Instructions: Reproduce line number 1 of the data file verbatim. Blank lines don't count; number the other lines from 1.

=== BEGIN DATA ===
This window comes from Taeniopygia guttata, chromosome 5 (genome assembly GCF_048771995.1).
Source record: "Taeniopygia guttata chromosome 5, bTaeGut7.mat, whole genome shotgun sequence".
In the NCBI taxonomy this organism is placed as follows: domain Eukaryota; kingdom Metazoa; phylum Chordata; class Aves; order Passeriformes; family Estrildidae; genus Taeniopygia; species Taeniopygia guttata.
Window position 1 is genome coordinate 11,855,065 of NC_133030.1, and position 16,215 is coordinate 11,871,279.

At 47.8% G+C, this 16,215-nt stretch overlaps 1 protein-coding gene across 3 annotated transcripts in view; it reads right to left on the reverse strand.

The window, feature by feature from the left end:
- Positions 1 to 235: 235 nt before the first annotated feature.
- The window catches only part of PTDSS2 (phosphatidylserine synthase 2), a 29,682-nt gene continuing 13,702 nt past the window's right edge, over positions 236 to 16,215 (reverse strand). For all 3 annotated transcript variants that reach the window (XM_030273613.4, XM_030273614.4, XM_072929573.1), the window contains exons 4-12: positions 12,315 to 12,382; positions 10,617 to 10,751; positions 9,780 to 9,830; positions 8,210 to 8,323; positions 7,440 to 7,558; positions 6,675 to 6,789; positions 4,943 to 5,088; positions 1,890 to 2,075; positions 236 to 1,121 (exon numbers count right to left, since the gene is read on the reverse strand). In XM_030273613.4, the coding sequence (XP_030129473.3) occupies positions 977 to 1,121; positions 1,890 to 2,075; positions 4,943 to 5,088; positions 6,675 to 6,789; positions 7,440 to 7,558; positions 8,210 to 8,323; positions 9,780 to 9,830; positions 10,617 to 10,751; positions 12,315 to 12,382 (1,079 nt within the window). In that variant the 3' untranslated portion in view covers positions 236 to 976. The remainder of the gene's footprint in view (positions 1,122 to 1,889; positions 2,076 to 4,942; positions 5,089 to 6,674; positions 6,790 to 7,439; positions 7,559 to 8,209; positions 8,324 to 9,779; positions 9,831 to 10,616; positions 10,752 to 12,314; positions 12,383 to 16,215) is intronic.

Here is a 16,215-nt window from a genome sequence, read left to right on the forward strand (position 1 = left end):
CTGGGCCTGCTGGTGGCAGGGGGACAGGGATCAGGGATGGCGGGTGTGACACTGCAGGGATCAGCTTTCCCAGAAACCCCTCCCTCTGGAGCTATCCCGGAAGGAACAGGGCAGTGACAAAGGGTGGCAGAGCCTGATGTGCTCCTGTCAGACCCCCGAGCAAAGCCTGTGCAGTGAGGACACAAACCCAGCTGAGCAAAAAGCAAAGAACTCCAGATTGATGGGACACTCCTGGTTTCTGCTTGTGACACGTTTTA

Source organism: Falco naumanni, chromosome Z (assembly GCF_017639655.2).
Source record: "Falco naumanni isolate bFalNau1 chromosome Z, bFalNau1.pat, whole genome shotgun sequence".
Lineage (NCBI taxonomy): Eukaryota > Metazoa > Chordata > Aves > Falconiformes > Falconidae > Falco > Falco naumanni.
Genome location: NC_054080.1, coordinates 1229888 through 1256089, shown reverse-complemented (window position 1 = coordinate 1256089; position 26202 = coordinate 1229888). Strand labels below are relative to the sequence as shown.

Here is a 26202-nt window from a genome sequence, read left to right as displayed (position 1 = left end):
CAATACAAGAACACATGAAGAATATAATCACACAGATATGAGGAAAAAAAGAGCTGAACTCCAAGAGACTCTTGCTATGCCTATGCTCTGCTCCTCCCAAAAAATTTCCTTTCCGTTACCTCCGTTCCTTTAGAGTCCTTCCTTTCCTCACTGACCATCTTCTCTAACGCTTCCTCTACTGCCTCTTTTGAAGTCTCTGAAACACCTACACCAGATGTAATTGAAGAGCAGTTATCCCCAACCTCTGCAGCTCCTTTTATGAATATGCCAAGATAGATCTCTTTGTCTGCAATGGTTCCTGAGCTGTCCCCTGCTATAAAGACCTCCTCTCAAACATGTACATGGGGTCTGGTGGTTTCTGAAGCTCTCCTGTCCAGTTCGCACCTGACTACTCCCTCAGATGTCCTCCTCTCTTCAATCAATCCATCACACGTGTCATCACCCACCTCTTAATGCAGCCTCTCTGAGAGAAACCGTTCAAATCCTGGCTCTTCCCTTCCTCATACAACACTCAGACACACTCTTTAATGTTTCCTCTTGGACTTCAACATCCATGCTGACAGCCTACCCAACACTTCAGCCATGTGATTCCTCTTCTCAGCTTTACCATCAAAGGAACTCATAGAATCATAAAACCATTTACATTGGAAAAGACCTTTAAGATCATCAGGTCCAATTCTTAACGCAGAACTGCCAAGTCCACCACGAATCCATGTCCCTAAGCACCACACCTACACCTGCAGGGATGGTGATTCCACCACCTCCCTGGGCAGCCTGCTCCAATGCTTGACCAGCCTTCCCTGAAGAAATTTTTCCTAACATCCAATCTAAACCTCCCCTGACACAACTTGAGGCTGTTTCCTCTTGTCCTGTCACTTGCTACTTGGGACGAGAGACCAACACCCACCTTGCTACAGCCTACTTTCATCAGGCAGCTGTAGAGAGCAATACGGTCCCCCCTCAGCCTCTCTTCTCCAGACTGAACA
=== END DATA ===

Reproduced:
This window comes from Taeniopygia guttata, chromosome 5 (genome assembly GCF_048771995.1).